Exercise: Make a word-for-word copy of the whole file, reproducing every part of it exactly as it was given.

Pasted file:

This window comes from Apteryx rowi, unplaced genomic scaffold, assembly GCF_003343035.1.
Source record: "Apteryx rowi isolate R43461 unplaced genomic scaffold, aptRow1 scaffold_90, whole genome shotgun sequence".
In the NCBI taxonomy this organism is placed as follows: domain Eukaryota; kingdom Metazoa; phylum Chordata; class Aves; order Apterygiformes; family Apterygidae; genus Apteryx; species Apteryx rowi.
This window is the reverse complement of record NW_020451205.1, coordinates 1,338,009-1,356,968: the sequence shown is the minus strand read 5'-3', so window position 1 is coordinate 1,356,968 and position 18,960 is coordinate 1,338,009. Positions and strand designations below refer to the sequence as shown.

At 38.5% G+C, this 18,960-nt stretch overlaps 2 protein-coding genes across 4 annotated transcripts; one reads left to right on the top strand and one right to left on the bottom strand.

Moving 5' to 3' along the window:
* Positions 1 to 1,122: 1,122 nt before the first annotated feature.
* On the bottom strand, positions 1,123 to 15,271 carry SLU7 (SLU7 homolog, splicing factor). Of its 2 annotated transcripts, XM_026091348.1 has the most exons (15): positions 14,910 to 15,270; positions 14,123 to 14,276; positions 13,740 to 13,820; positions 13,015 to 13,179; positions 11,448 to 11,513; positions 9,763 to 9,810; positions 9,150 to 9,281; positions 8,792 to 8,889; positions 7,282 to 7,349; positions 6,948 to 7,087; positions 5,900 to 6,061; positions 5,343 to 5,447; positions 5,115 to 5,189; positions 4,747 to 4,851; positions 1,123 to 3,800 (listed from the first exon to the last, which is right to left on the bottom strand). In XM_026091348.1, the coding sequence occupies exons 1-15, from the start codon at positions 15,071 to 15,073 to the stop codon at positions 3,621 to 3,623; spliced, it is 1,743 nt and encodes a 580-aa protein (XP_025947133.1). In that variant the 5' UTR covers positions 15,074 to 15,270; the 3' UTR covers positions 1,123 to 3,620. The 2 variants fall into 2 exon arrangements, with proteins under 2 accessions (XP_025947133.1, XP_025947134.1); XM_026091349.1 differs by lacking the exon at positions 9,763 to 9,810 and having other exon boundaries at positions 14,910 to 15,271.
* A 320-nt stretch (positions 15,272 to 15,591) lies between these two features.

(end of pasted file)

This window comes from Apteryx rowi, unplaced genomic scaffold, assembly GCF_003343035.1.
Source record: "Apteryx rowi isolate R43461 unplaced genomic scaffold, aptRow1 scaffold_90, whole genome shotgun sequence".
In the NCBI taxonomy this organism is placed as follows: domain Eukaryota; kingdom Metazoa; phylum Chordata; class Aves; order Apterygiformes; family Apterygidae; genus Apteryx; species Apteryx rowi.
This window is the reverse complement of record NW_020451205.1, coordinates 1,338,009-1,356,968: the sequence shown is the minus strand read 5'-3', so window position 1 is coordinate 1,356,968 and position 18,960 is coordinate 1,338,009. Positions and strand designations below refer to the sequence as shown.

At 38.5% G+C, this 18,960-nt stretch overlaps 2 protein-coding genes across 4 annotated transcripts; one reads left to right on the top strand and one right to left on the bottom strand.

Moving 5' to 3' along the window:
* Positions 1 to 1,122: 1,122 nt before the first annotated feature.
* On the bottom strand, positions 1,123 to 15,271 carry SLU7 (SLU7 homolog, splicing factor). Of its 2 annotated transcripts, XM_026091348.1 has the most exons (15): positions 14,910 to 15,270; positions 14,123 to 14,276; positions 13,740 to 13,820; positions 13,015 to 13,179; positions 11,448 to 11,513; positions 9,763 to 9,810; positions 9,150 to 9,281; positions 8,792 to 8,889; positions 7,282 to 7,349; positions 6,948 to 7,087; positions 5,900 to 6,061; positions 5,343 to 5,447; positions 5,115 to 5,189; positions 4,747 to 4,851; positions 1,123 to 3,800 (listed from the first exon to the last, which is right to left on the bottom strand). In XM_026091348.1, the coding sequence occupies exons 1-15, from the start codon at positions 15,071 to 15,073 to the stop codon at positions 3,621 to 3,623; spliced, it is 1,743 nt and encodes a 580-aa protein (XP_025947133.1). In that variant the 5' UTR covers positions 15,074 to 15,270; the 3' UTR covers positions 1,123 to 3,620. The 2 variants fall into 2 exon arrangements, with proteins under 2 accessions (XP_025947133.1, XP_025947134.1); XM_026091349.1 differs by lacking the exon at positions 9,763 to 9,810 and having other exon boundaries at positions 14,910 to 15,271.
* A 320-nt stretch (positions 15,272 to 15,591) lies between these two features.